cabal setup scripts (was: Re: building haddock?)

Isaac Jones ijones at
Wed Feb 1 23:52:16 EST 2006

John Meacham <john at> writes:

> On Wed, Feb 01, 2006 at 09:45:27AM -0800, Isaac Jones wrote:
>> > Do you intend cabal-install to be the main interface to Cabal?  That's
>> > what Duncan was proposing (and others have suggested) - that we
>> > deprecate the use of 'runhaskell Setup.lhs' as the interface to Cabal in
>> > favour of a program to do the same.
>> I don't know if cabal-install should be the main interface or not; I
>> think it's worth experimenting with.  As far as I know, I'm the only
>> one who's tried it :)
> I very strongly feel that 'cabal-install' should be the main interface
> to cabal. having Setup.[l]hs files leads to a lot of headache and
> doesn't gain us anything. (note, I am not saying drop the library, just
> the need for Setup.* scripts)

I do understand your position as you state it, that you think the
Setup scripts cause unnecessary complexity.  I think they serve an
important purpose that I hope I can explain to you.  Maybe you could
capture our two arguments on a wiki page somewhere :)

> we should add a field to the cabal file:
> build-style: simple
> build-style: make

I am coming around to a certain amount of what you say.  I'm leaning
toward a scheme something like "if the setup script is there, build it
and use it, otherwise use defaultMain."  Let's call that the "optional
Setup" proposal.  This has always been on the table, BTW, and the
reason that I resist it is because it's much harder to _add_ a
requirement of a setup script than to relax it.

The optional Setup proposal helps us get rid of the difficulty of
compiling the Setup script (for "simple" systems) in exchange for the
difficulty of distributing cabal-install.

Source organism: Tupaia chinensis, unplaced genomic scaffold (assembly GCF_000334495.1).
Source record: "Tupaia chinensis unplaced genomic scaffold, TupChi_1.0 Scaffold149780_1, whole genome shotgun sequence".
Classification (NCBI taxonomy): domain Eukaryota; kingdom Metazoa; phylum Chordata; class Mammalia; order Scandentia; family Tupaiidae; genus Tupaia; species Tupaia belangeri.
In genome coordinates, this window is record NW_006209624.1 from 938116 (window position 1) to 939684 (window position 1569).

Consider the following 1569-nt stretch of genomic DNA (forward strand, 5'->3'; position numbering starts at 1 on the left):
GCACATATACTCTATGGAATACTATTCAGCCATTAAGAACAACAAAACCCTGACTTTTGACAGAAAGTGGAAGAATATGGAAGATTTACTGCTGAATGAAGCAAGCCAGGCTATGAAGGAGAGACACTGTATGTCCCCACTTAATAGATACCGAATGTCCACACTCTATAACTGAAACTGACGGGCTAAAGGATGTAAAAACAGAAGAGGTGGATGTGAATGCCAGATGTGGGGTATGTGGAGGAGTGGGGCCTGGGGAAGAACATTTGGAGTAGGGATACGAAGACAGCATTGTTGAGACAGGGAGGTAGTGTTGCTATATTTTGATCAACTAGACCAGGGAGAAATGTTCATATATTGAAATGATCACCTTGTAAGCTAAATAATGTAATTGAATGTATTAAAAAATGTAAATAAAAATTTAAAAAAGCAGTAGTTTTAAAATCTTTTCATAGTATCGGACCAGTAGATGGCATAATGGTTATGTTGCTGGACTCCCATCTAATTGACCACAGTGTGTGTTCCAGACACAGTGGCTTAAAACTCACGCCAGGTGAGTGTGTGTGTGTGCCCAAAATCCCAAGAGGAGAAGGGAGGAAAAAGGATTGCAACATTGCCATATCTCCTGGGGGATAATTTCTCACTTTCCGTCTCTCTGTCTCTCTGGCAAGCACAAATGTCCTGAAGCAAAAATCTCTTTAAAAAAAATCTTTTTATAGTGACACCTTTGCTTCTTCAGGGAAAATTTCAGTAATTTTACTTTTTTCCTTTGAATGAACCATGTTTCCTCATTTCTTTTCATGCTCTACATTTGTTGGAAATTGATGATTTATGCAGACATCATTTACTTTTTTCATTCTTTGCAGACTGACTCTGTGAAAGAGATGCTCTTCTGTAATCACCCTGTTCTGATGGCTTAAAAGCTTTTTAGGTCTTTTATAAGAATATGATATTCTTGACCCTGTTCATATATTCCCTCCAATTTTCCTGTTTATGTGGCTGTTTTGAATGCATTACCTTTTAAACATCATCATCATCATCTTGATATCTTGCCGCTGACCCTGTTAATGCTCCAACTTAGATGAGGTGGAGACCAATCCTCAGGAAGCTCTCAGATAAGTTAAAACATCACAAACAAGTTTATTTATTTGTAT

In fact, distributing runhaskell would basically have the same effect.

I think that if we drop the requirement for the Setup scripts, then
we'll probably want a build-style field, but I think the values should
probably be "simple" and "setup"; maybe "make" and something to
represent "main=defaultMainWithHooks defaultUserHooks".

> build-style: custom runhaskell Setup.lhs
> build-style: custom runhaskell MyBuild.hs -c %

You lose me here, I feel like this idea gives up most of the pros we
gained by dropping the Setup script.

> This makes the simple cases a whole lot easier and less brittle and
> doesn't lose any functionality.
> I would also add
> build-prehook:
> build-posthook:
> ...
> to the cabal file and have cabal-install just fill in those fields in
> the hook record with the values from the file.

So the build hooks basically all become IO ()?  That's rather
unsatisfying to me as a functional programmer :)

> <noise>
> there is also a philosophical objection to Setup.hs as well as a practical
> one. turing completeness is a one-way ratchet. once you decide on an
> arbitrary program rather than having a declarative format then you lose
> the ability to write meta-tools that analyze your projects in ways that
> were originally unintended. a program is only good for its one task, you
> can't look inside it, it is a black box. a declarative format can be
> parsed and looked at in new and interesting ways. making things programs
> should always be a last resort. Also, it is kind of passing the buck.
> we avoid thinking about the hard problems by just saying 'write a custom
> Setup.hs' to handle it. Of course, the joke is on us since we are the
> ones using cabal so we are just passing the buck to ourselves. Also, it
> feels a little embarasing that a functional language wouldn't use a
> declarative format by default with a program as a last resort. 
> </noise>

While we're talking philosophy maybe I can let you in on the
philosophy behind the Setup script.  One problem with domain-specific
declarative languages like the .cabal file is that they grow into
(ugly) turing complete programming languages.  I would prefer to keep
cabal rather simple (it's already almost too complex, IMO) and yes,
push the complexity into the setup script.  You may see it as passing
the buck, I see it as allowing the end user to program in a beautiful
language for those inevitable turing-tasks.

Cabal can and should leverage abstraction where it appears, such as
preprocessors and Programs (which it can detect and add nice flags
like --with-foo-path= and --with-foo-args=).

You did seem to recognize the necessity for escaping to a
turing-complete language in your build-style: custom proposal.
Indeed, your proposal requires us to bail out to a turing complete
language in exactly the same circumstances as the current situation.



More information about the Libraries mailing list